Denise Horn, an Education Department spokeswoman, didn’t respond to repeated requests for comment. Dena Iverson, a Justice Department spokeswoman, didn’t respond to a request for comment. Also failing to reply to requests for comment were representatives of other major Education Department loan servicers: Patricia Christel of Navient; Keith New of Pennsylvania Higher Education Assistance Agency, commonly known as FedLoan Servicing; Ben Kiser of Nelnet Inc.; and Brett Lindquist of Great Lakes Higher Education Corp. & Affiliates.

Federal authorities said in May 2014 that Navient broke the law in multiple ways: The company failed to honor troops’ requests after receiving them, did not follow up with troops whose documents may have been deficient, failed to inform troops of the 6 percent cap when they requested other benefits under the law, and improperly told service members that they must be deployed in order to receive benefits.

According to the Justice Department, an audit of the company’s systems revealed that just 7 percent of troops on active duty who had student loans with interest rates above 6 percent, and whose loans had a special military identification code in the companies’ computer systems, had their rates capped under the law. The remaining 93 percent paid much more than they should have under the law.

Federal prosecutors said the company’s conduct was “intentional, willful, and taken in disregard for the rights of servicemembers.”

Many of the aggrieved troops' student loans were owned by the Education Department. Federal prosecutors said a majority of troops gave Sallie Mae and Navient paperwork that made clear they were eligible for the servicemembers law’s protections.

“This type of conduct is more than just inappropriate. It is inexcusable and it will not be tolerated,” then-Attorney General Eric Holder said a year ago.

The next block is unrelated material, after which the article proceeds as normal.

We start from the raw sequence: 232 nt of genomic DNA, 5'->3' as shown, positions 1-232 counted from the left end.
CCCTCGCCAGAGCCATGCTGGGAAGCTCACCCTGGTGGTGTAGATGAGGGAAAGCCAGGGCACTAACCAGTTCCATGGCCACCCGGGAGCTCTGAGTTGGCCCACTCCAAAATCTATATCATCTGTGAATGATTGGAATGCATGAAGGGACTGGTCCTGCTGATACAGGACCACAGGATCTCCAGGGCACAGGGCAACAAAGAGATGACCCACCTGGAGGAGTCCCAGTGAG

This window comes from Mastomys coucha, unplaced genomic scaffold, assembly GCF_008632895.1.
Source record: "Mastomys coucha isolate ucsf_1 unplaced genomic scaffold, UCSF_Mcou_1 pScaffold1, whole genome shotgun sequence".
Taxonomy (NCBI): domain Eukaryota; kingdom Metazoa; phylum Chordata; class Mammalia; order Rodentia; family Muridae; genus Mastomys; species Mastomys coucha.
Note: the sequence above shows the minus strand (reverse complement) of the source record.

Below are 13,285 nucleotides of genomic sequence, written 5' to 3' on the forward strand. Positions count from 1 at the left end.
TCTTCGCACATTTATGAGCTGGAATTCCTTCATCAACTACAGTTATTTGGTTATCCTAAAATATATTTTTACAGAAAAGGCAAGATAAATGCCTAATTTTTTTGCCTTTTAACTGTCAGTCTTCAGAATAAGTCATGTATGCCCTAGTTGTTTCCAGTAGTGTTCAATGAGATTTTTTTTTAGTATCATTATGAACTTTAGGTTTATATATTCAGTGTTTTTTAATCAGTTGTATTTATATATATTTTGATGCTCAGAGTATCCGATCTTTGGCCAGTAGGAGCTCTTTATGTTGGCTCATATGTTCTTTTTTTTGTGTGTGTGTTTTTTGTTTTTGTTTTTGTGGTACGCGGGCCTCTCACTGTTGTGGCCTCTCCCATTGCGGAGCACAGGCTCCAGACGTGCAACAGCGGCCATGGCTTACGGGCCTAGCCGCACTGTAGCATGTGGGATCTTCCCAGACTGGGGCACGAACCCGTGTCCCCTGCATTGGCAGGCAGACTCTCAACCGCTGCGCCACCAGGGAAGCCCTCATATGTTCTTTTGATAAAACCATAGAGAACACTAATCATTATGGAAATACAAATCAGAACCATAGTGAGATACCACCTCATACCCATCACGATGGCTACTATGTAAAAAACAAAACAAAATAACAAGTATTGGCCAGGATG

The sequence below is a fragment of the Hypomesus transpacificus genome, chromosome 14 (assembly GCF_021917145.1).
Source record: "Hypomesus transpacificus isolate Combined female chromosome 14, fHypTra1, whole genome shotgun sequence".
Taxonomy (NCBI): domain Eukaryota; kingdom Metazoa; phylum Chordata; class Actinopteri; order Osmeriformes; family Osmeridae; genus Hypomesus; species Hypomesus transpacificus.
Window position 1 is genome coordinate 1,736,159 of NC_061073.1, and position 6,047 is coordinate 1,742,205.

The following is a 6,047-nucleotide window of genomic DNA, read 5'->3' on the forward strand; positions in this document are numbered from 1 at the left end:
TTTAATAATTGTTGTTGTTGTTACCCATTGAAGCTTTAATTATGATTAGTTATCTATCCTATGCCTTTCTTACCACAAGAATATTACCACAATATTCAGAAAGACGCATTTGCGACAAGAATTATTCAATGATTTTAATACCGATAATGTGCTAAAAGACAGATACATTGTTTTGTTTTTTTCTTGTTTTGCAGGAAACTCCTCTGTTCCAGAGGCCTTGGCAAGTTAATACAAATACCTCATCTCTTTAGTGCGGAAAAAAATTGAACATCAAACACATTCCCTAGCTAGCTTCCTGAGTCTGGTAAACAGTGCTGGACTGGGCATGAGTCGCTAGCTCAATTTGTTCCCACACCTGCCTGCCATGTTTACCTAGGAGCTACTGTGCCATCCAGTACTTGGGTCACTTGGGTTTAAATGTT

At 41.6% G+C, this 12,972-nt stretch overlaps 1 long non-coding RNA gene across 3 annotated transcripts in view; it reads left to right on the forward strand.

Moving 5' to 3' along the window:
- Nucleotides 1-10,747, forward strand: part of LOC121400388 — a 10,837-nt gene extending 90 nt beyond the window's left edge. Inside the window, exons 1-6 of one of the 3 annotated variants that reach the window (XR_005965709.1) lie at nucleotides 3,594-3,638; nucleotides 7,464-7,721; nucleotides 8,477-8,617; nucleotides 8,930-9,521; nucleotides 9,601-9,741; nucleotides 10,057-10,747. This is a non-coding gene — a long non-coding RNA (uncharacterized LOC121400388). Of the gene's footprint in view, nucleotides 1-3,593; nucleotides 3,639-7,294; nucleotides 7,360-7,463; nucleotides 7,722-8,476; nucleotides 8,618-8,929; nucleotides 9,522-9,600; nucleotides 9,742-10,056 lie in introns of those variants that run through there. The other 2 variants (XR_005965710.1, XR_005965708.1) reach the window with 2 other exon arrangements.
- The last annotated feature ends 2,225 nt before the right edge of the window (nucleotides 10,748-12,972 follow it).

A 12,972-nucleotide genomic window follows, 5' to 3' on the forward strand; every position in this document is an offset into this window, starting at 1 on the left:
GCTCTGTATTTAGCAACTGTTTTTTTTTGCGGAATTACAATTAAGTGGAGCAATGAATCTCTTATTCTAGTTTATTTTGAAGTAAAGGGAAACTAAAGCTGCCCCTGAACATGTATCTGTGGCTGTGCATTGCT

Federal prosecutors’ allegations suggested that Navient had violated its loan servicing contract with the Education Department. The contract prohibits companies from violating relevant federal and state laws, such as the servicemembers provision.

The Justice Department allowed Navient to settle the claims without admitting or denying wrongdoing, funding an account with $60 million that would be used to refund some 60,000 aggrieved troops. Education Secretary Arne Duncan announced what he described as a “thorough” review to determine the company’s guilt or innocence.

The Education Department used its own staff to probe the company’s compliance with the law, then hired an outside audit firm to further investigate -- bringing the total number of inquiries into the matter to at least five, which includes a brief Consumer Financial Protection Bureau review, the company’s own internal investigation and the Justice Department’s probe.

After a year of probes, the Education Department’s findings suggest that Navient will keep its contract to collect borrowers’ monthly payments and counsel them on their repayment options.